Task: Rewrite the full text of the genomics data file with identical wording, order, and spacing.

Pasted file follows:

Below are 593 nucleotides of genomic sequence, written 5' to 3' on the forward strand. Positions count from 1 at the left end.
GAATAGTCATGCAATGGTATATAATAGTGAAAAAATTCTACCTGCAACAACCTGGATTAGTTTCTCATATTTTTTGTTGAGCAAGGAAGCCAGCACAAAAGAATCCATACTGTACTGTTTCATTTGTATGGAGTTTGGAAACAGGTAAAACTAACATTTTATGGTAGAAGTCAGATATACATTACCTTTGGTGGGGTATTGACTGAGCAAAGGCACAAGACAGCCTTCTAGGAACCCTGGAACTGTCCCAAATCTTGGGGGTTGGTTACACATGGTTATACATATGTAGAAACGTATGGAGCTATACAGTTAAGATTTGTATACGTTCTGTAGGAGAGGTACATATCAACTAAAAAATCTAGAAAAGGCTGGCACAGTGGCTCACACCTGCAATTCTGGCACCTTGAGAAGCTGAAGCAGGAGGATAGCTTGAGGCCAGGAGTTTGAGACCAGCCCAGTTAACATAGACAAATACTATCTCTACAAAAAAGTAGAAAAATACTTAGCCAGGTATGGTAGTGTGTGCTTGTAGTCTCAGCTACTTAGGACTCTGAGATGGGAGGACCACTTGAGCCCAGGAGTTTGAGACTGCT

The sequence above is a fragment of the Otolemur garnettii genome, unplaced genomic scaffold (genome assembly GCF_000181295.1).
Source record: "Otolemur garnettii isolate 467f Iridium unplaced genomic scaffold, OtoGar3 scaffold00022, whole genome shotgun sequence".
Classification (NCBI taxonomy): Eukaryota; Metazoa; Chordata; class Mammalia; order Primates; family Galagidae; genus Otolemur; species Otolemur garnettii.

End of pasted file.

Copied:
Below are 593 nucleotides of genomic sequence, written 5' to 3' on the forward strand. Positions count from 1 at the left end.
GAATAGTCATGCAATGGTATATAATAGTGAAAAAATTCTACCTGCAACAACCTGGATTAGTTTCTCATATTTTTTGTTGAGCAAGGAAGCCAGCACAAAAGAATCCATACTGTACTGTTTCATTTGTATGGAGTTTGGAAACAGGTAAAACTAACATTTTATGGTAGAAGTCAGATATACATTACCTTTGGTGGGGTATTGACTGAGCAAAGGCACAAGACAGCCTTCTAGGAACCCTGGAACTGTCCCAAATCTTGGGGGTTGGTTACACATGGTTATACATATGTAGAAACGTATGGAGCTATACAGTTAAGATTTGTATACGTTCTGTAGGAGAGGTACATATCAACTAAAAAATCTAGAAAAGGCTGGCACAGTGGCTCACACCTGCAATTCTGGCACCTTGAGAAGCTGAAGCAGGAGGATAGCTTGAGGCCAGGAGTTTGAGACCAGCCCAGTTAACATAGACAAATACTATCTCTACAAAAAAGTAGAAAAATACTTAGCCAGGTATGGTAGTGTGTGCTTGTAGTCTCAGCTACTTAGGACTCTGAGATGGGAGGACCACTTGAGCCCAGGAGTTTGAGACTGCT

The sequence above is a fragment of the Otolemur garnettii genome, unplaced genomic scaffold (genome assembly GCF_000181295.1).
Source record: "Otolemur garnettii isolate 467f Iridium unplaced genomic scaffold, OtoGar3 scaffold00022, whole genome shotgun sequence".
Classification (NCBI taxonomy): Eukaryota; Metazoa; Chordata; class Mammalia; order Primates; family Galagidae; genus Otolemur; species Otolemur garnettii.